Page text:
With Aardman's latest already out overseas, we have gotten a look at their next feature!
Oh, and it's a stop-motion feature too!
The project is called Early Man, it's from director Nick Park, who has directed the classic Wallace & Gromit shorts, the Wallace & Gromit feature film (please tell me, Aardman, how's the next one coming?), and Chicken Run. Mark Burton and John O'Farrell (both did Chicken Run and Curse of the Were-Rabbit) will write the script.
We even have an early look at it!
What's the story? Deadline says...
"Set at the dawn of time, when dinosaurs and woolly mammoths roamed the earth, Early Man tells the story of how one plucky caveman unites his tribe against a mighty enemy and saves the day, while also inadvertently inventing the game of football."
I don't know about you, but I think Aardman is doing a story about cavemen because of what happened to a scrapped project of theirs called Crood Awakening...
What's Crood Awakening, you ask? A long time ago, Aardman joined forces with an up-and-coming DreamWorks. They saw great success with 2000's Chicken Run, which was Aardman's first feature-length film. Chicken Run was actually, at the domestic box office, the highest-earning non-Disney animated film for a little while. DreamWorks' own Shrek would take that crown a year later. It was also instrumental in leading to the creation of the Best Animated Feature category. Their next feature was Wallace & Gromit: The Curse of the Were Rabbit. While rightfully critically acclaimed, it wasn't a smash hit, but it still was a profitable feature.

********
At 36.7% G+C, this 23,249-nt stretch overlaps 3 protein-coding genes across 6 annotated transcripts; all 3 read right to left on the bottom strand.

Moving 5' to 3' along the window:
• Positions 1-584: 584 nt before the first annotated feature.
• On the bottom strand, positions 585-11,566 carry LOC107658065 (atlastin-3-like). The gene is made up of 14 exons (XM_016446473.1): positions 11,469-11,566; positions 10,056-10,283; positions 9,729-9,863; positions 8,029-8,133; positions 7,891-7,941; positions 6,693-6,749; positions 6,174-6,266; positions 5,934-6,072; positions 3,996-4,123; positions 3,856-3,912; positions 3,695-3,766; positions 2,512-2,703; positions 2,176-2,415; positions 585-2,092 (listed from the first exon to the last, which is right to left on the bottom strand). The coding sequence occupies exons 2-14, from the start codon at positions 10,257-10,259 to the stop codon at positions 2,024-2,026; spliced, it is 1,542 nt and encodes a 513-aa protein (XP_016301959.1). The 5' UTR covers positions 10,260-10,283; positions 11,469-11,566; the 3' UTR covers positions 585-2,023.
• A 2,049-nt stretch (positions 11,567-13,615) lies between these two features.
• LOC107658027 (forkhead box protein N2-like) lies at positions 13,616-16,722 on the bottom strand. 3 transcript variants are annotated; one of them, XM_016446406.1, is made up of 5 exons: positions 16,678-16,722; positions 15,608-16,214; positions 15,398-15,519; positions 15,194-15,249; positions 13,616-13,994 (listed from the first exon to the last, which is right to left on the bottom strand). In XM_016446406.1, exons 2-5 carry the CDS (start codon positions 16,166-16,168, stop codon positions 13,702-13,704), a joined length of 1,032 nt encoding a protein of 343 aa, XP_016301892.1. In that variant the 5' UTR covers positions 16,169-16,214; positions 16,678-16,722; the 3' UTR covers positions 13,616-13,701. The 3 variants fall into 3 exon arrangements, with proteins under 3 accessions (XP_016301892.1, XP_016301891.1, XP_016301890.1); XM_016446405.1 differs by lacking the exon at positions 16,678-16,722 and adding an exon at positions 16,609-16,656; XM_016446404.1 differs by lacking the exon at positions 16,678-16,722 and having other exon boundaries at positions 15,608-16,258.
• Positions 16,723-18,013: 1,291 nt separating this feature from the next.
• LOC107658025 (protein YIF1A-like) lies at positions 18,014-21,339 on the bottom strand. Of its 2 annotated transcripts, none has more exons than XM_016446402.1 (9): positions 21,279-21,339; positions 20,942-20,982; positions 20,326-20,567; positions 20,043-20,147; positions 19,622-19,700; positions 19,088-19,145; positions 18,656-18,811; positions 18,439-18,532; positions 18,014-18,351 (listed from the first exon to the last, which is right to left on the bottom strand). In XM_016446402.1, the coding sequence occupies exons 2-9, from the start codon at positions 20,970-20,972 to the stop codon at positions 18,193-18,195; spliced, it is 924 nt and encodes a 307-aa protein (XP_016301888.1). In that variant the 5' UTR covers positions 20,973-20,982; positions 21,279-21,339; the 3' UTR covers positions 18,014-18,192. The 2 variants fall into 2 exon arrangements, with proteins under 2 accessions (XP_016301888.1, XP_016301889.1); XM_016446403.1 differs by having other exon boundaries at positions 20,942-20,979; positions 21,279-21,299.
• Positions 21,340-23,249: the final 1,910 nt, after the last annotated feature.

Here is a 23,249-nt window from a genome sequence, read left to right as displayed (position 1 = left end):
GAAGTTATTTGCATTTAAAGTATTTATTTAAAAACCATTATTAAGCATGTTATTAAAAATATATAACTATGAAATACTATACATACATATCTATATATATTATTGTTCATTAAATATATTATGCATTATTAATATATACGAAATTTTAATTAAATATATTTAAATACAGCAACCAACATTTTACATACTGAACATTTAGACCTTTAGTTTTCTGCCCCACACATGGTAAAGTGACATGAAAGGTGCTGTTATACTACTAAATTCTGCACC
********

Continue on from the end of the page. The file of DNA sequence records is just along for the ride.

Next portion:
When Were Rabbit was coming out, Aardman began development on a feature called Crood Awakening, which would be about - you guessed it - cavemen. Kirk DeMicco was one of the writers, alongside John Cleese, who would voice one of the leads. However, Aardman and DreamWorks' partnership soured after the release of Flushed Away in 2006. The rights to the Crood Awakening concept stayed under DreamWorks' wing, and they reimagined it as a CG feature. DeMicco stayed onboard, writing and directing it alongside Chris Sanders, who was attached to the project shortly after he left Walt Disney Animation Studios in 2006. The only thing that the finished film and Aardman's concept had in common was the setting, that's it.
So is Aardman making this film because they still want to make a film about cavemen? Maybe.
Anyways, the plot - simple as it may seem - sounds like fun and it should be loaded with the usual wit and creativity that Aardman is known for. Like this year's The Shaun the Sheep Movie, it'll be distributed overseas by StudioCanal, who also saw a big success with the surprisingly charming Paddington.
Now I wonder if Lionsgate will pick it up for US release. It took a little while for Shaun the Sheep to find a US distributor, so I don't know. Is Lionsgate willing to do business with Aardman? I sure hope so, or someone at least.
There doesn't seem to be much on what the release date could be, but considering that they seem to have the look of it determined, I can imagine it hitting next year or 2017. What say you?